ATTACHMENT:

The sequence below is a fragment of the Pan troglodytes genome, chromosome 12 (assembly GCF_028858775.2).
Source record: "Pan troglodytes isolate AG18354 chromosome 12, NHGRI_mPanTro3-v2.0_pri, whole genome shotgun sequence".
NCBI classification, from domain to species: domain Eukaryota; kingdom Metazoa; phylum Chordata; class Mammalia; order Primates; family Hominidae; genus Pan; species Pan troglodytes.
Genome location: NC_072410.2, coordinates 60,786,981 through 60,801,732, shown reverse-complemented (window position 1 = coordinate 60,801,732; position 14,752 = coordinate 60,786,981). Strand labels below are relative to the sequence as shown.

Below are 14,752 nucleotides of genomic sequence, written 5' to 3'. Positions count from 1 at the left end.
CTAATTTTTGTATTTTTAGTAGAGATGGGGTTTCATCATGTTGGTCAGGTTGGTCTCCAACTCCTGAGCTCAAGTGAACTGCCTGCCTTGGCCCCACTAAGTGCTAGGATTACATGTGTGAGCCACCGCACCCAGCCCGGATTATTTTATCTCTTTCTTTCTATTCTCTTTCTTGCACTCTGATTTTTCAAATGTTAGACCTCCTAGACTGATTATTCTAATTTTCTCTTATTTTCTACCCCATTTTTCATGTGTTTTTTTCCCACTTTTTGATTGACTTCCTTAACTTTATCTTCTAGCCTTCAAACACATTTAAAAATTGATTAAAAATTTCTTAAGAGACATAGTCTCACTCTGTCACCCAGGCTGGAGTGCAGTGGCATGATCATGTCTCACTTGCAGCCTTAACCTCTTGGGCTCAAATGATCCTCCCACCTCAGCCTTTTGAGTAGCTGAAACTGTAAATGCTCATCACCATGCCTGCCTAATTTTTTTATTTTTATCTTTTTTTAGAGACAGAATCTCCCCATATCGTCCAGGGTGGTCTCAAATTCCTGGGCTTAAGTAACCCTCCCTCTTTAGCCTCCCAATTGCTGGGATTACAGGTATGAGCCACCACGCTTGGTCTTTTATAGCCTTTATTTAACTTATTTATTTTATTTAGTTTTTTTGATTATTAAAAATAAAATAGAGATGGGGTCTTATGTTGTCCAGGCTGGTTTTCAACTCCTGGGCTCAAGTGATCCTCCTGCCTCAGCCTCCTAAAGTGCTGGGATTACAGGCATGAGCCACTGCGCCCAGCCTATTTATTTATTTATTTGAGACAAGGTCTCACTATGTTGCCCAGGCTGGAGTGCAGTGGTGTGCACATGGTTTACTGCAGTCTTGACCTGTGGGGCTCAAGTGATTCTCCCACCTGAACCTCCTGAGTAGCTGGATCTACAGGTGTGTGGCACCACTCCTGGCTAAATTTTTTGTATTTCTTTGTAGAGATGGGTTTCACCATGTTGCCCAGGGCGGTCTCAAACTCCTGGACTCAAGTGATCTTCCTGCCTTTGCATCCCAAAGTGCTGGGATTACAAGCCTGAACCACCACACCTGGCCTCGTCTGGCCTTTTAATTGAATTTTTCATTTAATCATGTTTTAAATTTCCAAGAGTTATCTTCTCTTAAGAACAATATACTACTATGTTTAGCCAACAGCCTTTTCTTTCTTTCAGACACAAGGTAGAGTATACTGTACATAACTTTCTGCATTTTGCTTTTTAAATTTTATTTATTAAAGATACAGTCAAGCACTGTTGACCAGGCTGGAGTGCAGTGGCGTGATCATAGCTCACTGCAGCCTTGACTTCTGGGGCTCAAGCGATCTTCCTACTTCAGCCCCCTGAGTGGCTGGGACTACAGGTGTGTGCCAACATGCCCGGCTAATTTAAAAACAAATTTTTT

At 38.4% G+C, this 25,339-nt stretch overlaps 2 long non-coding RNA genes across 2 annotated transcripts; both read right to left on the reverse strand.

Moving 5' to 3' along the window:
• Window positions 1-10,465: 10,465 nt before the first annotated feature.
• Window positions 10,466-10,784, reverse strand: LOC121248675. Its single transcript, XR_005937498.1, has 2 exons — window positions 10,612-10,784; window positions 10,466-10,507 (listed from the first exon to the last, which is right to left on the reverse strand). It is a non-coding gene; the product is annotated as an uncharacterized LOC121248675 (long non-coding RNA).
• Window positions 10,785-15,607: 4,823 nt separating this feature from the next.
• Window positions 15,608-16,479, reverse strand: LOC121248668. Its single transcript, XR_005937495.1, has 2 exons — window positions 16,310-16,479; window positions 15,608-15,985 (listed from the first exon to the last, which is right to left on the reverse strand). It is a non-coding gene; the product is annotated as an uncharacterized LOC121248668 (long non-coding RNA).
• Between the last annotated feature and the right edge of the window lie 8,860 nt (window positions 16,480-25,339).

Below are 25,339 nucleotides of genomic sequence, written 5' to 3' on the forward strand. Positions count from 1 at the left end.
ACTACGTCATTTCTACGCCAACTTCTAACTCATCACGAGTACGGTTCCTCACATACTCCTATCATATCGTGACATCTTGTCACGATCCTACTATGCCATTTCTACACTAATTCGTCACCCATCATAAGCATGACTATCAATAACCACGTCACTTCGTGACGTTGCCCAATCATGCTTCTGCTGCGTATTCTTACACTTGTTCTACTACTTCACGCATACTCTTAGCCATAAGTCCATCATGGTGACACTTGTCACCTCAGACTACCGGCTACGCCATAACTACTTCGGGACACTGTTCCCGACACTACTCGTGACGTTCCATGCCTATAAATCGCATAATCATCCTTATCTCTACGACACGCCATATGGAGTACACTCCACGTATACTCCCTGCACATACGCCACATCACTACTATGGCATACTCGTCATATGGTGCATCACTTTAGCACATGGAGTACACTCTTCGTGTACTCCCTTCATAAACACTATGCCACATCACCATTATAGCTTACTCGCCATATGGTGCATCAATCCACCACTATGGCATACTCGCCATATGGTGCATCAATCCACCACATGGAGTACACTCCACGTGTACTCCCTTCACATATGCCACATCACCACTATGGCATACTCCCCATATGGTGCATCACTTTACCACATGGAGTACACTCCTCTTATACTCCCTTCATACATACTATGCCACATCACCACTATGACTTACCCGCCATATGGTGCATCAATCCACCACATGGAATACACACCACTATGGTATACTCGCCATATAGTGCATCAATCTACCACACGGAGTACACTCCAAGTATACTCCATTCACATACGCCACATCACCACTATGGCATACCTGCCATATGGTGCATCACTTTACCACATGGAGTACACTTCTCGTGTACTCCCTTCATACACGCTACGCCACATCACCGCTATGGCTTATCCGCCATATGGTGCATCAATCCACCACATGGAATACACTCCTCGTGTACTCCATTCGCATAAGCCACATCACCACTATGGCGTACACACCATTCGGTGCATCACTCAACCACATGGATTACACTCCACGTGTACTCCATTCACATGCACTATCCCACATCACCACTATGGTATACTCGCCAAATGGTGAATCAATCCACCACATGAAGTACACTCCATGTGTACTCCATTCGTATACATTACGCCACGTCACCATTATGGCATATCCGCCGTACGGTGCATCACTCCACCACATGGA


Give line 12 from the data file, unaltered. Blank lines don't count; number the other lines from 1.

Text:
• Window positions 15,608-16,479, reverse strand: LOC121248668. Its single transcript, XR_005937495.1, has 2 exons — window positions 16,310-16,479; window positions 15,608-15,985 (listed from the first exon to the last, which is right to left on the reverse strand). It is a non-coding gene; the product is annotated as an uncharacterized LOC121248668 (long non-coding RNA).